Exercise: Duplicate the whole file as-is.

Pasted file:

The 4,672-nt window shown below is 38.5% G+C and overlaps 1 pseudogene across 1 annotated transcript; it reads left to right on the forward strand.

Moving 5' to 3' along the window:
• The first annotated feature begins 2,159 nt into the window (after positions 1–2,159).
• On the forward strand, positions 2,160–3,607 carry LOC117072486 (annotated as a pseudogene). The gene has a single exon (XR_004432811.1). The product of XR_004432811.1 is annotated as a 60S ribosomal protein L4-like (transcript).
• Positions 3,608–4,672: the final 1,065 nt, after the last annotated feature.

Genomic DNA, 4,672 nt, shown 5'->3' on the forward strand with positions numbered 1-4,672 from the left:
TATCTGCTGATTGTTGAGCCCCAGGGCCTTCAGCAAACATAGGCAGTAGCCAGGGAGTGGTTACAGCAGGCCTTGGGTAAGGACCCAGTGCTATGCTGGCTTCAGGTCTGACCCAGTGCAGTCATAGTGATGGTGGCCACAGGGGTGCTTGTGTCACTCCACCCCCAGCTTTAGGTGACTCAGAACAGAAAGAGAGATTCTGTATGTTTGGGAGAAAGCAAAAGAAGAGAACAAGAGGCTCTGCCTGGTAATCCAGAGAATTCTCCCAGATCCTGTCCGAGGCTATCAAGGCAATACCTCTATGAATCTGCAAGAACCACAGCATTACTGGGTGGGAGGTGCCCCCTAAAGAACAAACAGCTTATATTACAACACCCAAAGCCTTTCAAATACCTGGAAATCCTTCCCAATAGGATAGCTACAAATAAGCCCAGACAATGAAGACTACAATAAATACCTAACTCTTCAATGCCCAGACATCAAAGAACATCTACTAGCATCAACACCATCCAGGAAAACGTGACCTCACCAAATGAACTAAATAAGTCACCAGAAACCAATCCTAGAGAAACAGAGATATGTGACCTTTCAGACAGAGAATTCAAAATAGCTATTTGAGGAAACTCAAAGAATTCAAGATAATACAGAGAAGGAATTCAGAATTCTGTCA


The 4,672-nt window shown below is 38.5% G+C and overlaps 1 pseudogene across 1 annotated transcript; it reads left to right on the forward strand.

Moving 5' to 3' along the window:
• The first annotated feature begins 2,159 nt into the window (after positions 1–2,159).
• On the forward strand, positions 2,160–3,607 carry LOC117072486 (annotated as a pseudogene). The gene has a single exon (XR_004432811.1). The product of XR_004432811.1 is annotated as a 60S ribosomal protein L4-like (transcript).
• Positions 3,608–4,672: the final 1,065 nt, after the last annotated feature.

Genomic DNA, 4,672 nt, shown 5'->3' on the forward strand with positions numbered 1-4,672 from the left:
TATCTGCTGATTGTTGAGCCCCAGGGCCTTCAGCAAACATAGGCAGTAGCCAGGGAGTGGTTACAGCAGGCCTTGGGTAAGGACCCAGTGCTATGCTGGCTTCAGGTCTGACCCAGTGCAGTCATAGTGATGGTGGCCACAGGGGTGCTTGTGTCACTCCACCCCCAGCTTTAGGTGACTCAGAACAGAAAGAGAGATTCTGTATGTTTGGGAGAAAGCAAAAGAAGAGAACAAGAGGCTCTGCCTGGTAATCCAGAGAATTCTCCCAGATCCTGTCCGAGGCTATCAAGGCAATACCTCTATGAATCTGCAAGAACCACAGCATTACTGGGTGGGAGGTGCCCCCTAAAGAACAAACAGCTTATATTACAACACCCAAAGCCTTTCAAATACCTGGAAATCCTTCCCAATAGGATAGCTACAAATAAGCCCAGACAATGAAGACTACAATAAATACCTAACTCTTCAATGCCCAGACATCAAAGAACATCTACTAGCATCAACACCATCCAGGAAAACGTGACCTCACCAAATGAACTAAATAAGTCACCAGAAACCAATCCTAGAGAAACAGAGATATGTGACCTTTCAGACAGAGAATTCAAAATAGCTATTTGAGGAAACTCAAAGAATTCAAGATAATACAGAGAAGGAATTCAGAATTCTGTCA